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Singapore

H.E. Mr. K. Shanmugam, Minister of Foreign Affairs

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Previous Sessions

  • 69th Session
    H.E. Mr. K. Shanmugam
    Minister of Foreign Affairs
  • 67th Session
    K. Shanmugam
  • 66th Session
    K. Shanmugam

28 September 2013 (68th Session)

Statement:
H.E. Mr.K. Shanmugam

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Statement Summary: 

K. SHANMUGAM, Minister for Foreign Affairs of Singapore, said “We cannot go on with business as usual”; there was a need to “re-think and re-tool” economies and societies, and place poverty eradication and sustainability at the centre of the development agenda. The United Nations, with its universal membership and access to global data, had a critical role in the evolution of the post-2015 development agenda. It had adopted an inclusive and multi-stakeholder approach to gather the views of Member States and harness the energy from civil society, and he hoped that those strands of discussion would be woven into a single, clear framework.

He went on to share Singapore’s approach towards sustainable development. Given the country’s land and resource constraints, sustainable development was “a necessity, not just a slogan”. At 700 square kilometres, Singapore was only slightly bigger than Manhattan. To ensure liveability, the Government’s policies on housing, infrastructure, transport and the environment had been well-integrated into a long-term and holistic vision. Over several decades, the country had managed to pursue growth while preserving a good living environment. For example, despite being densely populated and highly urbanised, Singapore’s greening efforts had resulted in vegetation coverage over more than 50 per cent of the country.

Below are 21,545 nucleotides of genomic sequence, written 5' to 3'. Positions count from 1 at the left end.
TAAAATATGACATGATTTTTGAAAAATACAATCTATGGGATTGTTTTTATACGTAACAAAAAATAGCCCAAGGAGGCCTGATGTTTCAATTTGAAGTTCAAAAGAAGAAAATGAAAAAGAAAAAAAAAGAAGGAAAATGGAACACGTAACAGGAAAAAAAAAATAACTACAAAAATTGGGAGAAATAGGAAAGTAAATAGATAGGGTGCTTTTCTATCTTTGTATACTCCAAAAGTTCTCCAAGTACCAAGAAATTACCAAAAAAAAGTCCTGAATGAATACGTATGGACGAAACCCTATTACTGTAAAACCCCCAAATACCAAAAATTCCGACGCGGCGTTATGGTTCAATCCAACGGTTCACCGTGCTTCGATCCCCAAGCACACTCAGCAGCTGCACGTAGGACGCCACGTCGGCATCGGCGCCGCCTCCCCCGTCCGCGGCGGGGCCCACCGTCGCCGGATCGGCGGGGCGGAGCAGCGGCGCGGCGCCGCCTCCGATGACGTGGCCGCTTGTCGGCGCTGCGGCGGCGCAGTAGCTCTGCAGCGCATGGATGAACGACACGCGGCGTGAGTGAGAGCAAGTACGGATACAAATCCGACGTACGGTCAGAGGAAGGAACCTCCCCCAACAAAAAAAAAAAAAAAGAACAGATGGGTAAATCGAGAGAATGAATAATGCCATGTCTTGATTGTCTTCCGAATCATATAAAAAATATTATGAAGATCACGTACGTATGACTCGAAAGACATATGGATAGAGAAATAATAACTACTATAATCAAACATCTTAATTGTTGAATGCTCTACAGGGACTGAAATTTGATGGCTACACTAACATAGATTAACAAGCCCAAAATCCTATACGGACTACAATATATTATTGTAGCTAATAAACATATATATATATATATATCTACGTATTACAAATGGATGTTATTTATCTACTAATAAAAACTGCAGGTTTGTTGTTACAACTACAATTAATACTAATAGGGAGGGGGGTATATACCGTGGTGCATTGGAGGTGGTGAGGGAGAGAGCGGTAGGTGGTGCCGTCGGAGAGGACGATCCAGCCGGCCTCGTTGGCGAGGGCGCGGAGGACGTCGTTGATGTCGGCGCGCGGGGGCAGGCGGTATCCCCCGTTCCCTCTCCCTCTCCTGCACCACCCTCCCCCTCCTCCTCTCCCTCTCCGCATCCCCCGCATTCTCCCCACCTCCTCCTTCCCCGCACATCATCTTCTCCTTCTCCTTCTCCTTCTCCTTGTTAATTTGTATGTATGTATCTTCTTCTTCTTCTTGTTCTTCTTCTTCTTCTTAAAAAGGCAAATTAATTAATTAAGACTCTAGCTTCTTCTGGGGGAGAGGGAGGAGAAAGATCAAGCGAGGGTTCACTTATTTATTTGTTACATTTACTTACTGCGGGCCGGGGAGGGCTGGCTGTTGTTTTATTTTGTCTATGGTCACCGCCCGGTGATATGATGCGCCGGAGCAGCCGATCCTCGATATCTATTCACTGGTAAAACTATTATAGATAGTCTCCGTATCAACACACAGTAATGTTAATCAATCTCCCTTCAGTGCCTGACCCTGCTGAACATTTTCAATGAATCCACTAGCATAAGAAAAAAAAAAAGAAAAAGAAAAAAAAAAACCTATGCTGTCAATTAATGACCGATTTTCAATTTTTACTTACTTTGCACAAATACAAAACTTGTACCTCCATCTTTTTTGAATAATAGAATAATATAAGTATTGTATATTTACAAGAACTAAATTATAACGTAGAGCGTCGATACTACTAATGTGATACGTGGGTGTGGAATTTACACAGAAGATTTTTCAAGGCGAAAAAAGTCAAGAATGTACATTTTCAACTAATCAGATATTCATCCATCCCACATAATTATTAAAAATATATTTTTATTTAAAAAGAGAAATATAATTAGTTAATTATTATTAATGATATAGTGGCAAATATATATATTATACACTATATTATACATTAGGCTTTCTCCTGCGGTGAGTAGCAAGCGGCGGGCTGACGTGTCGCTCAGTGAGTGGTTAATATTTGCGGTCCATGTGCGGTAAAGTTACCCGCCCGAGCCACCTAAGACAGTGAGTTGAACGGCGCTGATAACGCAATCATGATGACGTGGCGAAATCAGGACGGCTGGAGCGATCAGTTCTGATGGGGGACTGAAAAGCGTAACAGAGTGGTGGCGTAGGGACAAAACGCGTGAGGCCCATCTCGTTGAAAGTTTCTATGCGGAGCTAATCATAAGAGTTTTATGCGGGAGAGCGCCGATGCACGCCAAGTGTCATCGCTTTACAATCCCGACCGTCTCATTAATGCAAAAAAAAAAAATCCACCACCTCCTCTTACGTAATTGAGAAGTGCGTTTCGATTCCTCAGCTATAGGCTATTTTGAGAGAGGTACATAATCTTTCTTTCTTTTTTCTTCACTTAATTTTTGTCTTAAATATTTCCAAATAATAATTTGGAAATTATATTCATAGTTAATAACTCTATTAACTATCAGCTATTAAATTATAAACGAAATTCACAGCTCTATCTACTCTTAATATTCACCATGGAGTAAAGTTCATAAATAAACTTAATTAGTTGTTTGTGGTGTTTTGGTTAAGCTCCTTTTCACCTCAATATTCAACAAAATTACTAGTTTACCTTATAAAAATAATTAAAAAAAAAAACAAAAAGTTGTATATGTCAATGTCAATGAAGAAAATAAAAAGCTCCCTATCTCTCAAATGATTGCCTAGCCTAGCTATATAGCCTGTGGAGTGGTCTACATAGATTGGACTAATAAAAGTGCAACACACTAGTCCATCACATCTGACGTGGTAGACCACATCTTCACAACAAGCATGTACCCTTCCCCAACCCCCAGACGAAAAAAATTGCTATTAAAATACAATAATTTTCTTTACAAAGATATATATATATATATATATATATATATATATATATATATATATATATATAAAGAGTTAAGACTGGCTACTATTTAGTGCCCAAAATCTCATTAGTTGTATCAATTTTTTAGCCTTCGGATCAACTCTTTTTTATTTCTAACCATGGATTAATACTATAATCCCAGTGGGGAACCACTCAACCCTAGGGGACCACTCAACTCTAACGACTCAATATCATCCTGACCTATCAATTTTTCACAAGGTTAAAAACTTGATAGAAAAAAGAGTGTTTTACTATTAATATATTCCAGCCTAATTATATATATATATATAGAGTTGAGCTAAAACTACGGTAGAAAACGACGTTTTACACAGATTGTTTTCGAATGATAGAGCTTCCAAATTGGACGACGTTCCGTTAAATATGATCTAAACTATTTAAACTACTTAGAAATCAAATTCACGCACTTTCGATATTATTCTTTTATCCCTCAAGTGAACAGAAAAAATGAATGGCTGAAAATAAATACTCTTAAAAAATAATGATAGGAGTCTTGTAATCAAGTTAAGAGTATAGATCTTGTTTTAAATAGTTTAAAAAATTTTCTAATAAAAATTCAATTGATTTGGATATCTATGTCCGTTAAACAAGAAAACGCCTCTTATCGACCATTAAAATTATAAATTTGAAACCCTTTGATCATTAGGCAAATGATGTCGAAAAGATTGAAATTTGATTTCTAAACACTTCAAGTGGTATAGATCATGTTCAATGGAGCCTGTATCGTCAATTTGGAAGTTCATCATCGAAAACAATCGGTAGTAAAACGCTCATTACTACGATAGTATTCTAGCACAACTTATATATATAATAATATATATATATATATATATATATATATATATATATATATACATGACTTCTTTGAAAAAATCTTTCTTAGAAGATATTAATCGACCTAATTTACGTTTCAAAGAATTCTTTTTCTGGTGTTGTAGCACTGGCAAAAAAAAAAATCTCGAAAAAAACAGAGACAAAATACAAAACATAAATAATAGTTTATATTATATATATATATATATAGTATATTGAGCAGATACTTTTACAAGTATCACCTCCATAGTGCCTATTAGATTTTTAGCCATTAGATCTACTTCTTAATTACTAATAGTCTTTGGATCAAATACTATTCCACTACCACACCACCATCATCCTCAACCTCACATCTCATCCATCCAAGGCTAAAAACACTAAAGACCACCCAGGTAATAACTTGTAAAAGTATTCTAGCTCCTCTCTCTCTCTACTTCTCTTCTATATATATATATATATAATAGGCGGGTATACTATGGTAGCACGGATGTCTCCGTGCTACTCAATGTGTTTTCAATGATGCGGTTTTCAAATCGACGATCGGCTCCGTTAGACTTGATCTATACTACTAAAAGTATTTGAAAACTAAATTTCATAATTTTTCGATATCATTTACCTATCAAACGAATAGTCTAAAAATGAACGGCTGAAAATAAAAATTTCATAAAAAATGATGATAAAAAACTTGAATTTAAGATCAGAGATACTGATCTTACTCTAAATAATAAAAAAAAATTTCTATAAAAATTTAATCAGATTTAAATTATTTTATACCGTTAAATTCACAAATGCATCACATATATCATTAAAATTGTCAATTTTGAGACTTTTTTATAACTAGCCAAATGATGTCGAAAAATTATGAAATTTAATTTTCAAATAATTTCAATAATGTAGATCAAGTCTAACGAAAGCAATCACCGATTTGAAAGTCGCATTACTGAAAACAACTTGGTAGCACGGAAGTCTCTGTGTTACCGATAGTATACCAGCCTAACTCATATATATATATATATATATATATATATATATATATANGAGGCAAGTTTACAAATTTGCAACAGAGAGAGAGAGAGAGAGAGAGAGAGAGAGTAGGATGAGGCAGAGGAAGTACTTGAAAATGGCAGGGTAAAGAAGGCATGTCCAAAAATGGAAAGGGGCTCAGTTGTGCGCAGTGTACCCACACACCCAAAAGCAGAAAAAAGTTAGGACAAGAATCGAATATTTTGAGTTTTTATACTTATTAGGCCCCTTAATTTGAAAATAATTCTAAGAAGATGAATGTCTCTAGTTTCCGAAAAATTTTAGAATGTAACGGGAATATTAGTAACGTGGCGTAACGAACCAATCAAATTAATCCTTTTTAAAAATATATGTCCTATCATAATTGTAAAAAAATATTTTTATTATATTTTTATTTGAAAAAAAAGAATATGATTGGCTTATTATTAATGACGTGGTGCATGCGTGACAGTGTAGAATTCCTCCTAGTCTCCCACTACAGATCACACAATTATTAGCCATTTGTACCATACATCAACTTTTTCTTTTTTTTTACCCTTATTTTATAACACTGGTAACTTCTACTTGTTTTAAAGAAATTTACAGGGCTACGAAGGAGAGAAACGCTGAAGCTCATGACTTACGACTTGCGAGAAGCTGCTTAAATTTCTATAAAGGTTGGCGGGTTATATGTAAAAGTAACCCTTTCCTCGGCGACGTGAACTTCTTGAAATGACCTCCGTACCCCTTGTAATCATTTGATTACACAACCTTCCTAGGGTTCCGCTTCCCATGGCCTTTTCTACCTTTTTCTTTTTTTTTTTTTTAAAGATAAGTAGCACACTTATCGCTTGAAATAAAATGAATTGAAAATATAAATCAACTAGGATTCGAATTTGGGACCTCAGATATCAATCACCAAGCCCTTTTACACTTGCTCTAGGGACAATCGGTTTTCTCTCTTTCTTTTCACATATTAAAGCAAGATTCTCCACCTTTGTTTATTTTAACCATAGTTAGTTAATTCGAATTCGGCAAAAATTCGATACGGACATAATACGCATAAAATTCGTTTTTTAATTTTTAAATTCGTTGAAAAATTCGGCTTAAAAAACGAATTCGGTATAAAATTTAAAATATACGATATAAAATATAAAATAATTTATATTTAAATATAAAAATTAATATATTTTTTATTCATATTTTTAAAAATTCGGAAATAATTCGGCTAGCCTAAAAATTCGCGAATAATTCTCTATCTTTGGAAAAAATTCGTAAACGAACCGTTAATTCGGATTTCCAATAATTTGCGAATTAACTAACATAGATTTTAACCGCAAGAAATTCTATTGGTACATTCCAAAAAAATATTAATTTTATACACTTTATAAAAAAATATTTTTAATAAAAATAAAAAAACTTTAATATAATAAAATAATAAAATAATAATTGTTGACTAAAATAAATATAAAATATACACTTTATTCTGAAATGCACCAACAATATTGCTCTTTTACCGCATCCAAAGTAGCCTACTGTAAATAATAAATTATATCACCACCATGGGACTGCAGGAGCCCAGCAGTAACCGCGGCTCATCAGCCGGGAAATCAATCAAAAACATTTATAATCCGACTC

He then proposed three priority areas for the post-2015 development agenda. First, Member States should learn from the example of the Millennium Development Goals and avoid being prescriptive. As each country was unique, they should be allowed to exercise flexibility in terms of which goals they chose to prioritize and how they would achieve them. The new agenda should adhere to an outcome-based approach. Second, more emphasis should be put on urban management and the intertwined issues of water and sanitation. Third, the views and concerns of small States, particularly small island developing nations, should be incorporated in the coming agenda. He outlined several programmes developed by Singapore to promote sustainable development internationally, and added that the country remained committed to making further contributions.